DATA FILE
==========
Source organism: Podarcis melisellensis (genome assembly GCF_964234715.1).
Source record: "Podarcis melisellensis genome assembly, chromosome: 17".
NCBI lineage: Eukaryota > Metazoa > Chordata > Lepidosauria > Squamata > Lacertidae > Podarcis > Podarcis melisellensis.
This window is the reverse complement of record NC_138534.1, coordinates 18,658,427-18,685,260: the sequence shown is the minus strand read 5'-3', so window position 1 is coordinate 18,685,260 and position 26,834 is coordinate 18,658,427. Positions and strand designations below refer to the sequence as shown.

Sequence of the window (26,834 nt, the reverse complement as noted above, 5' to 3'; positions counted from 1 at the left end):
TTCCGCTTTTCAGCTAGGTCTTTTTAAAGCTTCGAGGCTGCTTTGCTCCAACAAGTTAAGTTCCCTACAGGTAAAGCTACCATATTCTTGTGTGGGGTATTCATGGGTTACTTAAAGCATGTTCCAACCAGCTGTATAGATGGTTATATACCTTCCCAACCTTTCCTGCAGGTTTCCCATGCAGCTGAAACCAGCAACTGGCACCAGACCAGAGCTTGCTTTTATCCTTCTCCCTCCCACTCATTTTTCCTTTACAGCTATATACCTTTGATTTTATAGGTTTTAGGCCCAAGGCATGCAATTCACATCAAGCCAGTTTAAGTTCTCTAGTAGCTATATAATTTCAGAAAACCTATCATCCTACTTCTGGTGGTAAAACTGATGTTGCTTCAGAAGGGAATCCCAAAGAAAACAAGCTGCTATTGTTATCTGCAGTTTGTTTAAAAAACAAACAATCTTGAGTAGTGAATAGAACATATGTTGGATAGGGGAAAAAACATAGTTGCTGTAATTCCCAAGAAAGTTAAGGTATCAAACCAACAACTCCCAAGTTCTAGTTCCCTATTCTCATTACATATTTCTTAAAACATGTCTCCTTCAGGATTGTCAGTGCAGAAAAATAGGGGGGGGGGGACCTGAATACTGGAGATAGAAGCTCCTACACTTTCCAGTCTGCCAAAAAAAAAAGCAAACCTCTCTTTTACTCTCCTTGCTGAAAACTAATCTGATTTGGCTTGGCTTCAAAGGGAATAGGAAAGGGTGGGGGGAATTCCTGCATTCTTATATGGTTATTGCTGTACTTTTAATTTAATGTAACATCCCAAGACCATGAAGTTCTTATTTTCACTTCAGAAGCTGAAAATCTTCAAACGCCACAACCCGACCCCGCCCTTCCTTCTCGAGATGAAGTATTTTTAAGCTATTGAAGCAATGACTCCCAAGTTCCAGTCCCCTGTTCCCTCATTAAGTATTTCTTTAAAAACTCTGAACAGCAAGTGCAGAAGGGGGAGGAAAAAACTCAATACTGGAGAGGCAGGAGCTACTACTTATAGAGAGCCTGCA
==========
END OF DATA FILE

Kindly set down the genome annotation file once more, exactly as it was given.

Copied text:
Source organism: Podarcis melisellensis (genome assembly GCF_964234715.1).
Source record: "Podarcis melisellensis genome assembly, chromosome: 17".
NCBI lineage: Eukaryota > Metazoa > Chordata > Lepidosauria > Squamata > Lacertidae > Podarcis > Podarcis melisellensis.
This window is the reverse complement of record NC_138534.1, coordinates 18,658,427-18,685,260: the sequence shown is the minus strand read 5'-3', so window position 1 is coordinate 18,685,260 and position 26,834 is coordinate 18,658,427. Positions and strand designations below refer to the sequence as shown.

Sequence of the window (26,834 nt, the reverse complement as noted above, 5' to 3'; positions counted from 1 at the left end):
TTCCGCTTTTCAGCTAGGTCTTTTTAAAGCTTCGAGGCTGCTTTGCTCCAACAAGTTAAGTTCCCTACAGGTAAAGCTACCATATTCTTGTGTGGGGTATTCATGGGTTACTTAAAGCATGTTCCAACCAGCTGTATAGATGGTTATATACCTTCCCAACCTTTCCTGCAGGTTTCCCATGCAGCTGAAACCAGCAACTGGCACCAGACCAGAGCTTGCTTTTATCCTTCTCCCTCCCACTCATTTTTCCTTTACAGCTATATACCTTTGATTTTATAGGTTTTAGGCCCAAGGCATGCAATTCACATCAAGCCAGTTTAAGTTCTCTAGTAGCTATATAATTTCAGAAAACCTATCATCCTACTTCTGGTGGTAAAACTGATGTTGCTTCAGAAGGGAATCCCAAAGAAAACAAGCTGCTATTGTTATCTGCAGTTTGTTTAAAAAACAAACAATCTTGAGTAGTGAATAGAACATATGTTGGATAGGGGAAAAAACATAGTTGCTGTAATTCCCAAGAAAGTTAAGGTATCAAACCAACAACTCCCAAGTTCTAGTTCCCTATTCTCATTACATATTTCTTAAAACATGTCTCCTTCAGGATTGTCAGTGCAGAAAAATAGGGGGGGGGGGACCTGAATACTGGAGATAGAAGCTCCTACACTTTCCAGTCTGCCAAAAAAAAAAGCAAACCTCTCTTTTACTCTCCTTGCTGAAAACTAATCTGATTTGGCTTGGCTTCAAAGGGAATAGGAAAGGGTGGGGGGAATTCCTGCATTCTTATATGGTTATTGCTGTACTTTTAATTTAATGTAACATCCCAAGACCATGAAGTTCTTATTTTCACTTCAGAAGCTGAAAATCTTCAAACGCCACAACCCGACCCCGCCCTTCCTTCTCGAGATGAAGTATTTTTAAGCTATTGAAGCAATGACTCCCAAGTTCCAGTCCCCTGTTCCCTCATTAAGTATTTCTTTAAAAACTCTGAACAGCAAGTGCAGAAGGGGGAGGAAAAAACTCAATACTGGAGAGGCAGGAGCTACTACTTATAGAGAGCCTGCA